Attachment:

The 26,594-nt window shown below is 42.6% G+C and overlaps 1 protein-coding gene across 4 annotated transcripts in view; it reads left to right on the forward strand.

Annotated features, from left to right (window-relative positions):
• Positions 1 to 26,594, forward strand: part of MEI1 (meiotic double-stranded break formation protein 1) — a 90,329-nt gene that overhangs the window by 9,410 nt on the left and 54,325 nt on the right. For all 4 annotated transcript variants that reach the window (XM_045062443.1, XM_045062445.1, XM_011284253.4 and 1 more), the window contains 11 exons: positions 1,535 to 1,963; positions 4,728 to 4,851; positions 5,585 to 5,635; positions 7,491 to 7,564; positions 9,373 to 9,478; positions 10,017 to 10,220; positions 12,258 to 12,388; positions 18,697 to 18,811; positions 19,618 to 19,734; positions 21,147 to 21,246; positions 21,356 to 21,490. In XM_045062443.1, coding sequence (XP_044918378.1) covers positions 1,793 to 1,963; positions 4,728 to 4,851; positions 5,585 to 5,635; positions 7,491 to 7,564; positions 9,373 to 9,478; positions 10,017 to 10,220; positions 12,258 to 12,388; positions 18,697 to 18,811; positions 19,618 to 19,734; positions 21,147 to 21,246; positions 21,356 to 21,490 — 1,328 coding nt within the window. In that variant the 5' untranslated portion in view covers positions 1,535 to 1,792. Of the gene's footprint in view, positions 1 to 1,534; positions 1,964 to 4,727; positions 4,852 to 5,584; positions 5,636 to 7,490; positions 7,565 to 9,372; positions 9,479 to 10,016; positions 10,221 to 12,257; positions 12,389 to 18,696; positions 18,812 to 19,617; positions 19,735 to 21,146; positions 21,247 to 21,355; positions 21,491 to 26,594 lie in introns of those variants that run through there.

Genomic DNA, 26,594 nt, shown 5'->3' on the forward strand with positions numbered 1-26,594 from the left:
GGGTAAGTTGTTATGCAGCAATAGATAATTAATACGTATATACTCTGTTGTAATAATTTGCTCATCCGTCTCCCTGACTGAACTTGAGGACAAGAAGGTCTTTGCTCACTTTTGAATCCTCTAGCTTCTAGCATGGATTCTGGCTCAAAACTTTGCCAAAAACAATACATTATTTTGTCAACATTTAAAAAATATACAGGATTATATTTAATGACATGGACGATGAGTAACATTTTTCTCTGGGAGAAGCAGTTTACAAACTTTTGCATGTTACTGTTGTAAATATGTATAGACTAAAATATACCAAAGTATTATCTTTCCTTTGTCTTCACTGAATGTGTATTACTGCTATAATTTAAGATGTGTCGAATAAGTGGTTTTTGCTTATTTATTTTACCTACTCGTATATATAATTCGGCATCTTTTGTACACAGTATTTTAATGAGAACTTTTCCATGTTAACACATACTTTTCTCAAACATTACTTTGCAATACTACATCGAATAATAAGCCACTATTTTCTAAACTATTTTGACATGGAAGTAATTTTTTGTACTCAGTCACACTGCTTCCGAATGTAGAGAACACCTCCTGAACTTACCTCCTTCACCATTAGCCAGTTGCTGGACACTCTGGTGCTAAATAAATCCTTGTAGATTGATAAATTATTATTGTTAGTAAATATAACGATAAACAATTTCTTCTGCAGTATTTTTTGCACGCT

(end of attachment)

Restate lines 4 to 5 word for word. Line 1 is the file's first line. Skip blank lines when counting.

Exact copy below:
Genomic DNA, 26,594 nt, shown 5'->3' on the forward strand with positions numbered 1-26,594 from the left:
GGGTAAGTTGTTATGCAGCAATAGATAATTAATACGTATATACTCTGTTGTAATAATTTGCTCATCCGTCTCCCTGACTGAACTTGAGGACAAGAAGGTCTTTGCTCACTTTTGAATCCTCTAGCTTCTAGCATGGATTCTGGCTCAAAACTTTGCCAAAAACAATACATTATTTTGTCAACATTTAAAAAATATACAGGATTATATTTAATGACATGGACGATGAGTAACATTTTTCTCTGGGAGAAGCAGTTTACAAACTTTTGCATGTTACTGTTGTAAATATGTATAGACTAAAATATACCAAAGTATTATCTTTCCTTTGTCTTCACTGAATGTGTATTACTGCTATAATTTAAGATGTGTCGAATAAGTGGTTTTTGCTTATTTATTTTACCTACTCGTATATATAATTCGGCATCTTTTGTACACAGTATTTTAATGAGAACTTTTCCATGTTAACACATACTTTTCTCAAACATTACTTTGCAATACTACATCGAATAATAAGCCACTATTTTCTAAACTATTTTGACATGGAAGTAATTTTTTGTACTCAGTCACACTGCTTCCGAATGTAGAGAACACCTCCTGAACTTACCTCCTTCACCATTAGCCAGTTGCTGGACACTCTGGTGCTAAATAAATCCTTGTAGATTGATAAATTATTATTGTTAGTAAATATAACGATAAACAATTTCTTCTGCAGTATTTTTTGCACGCT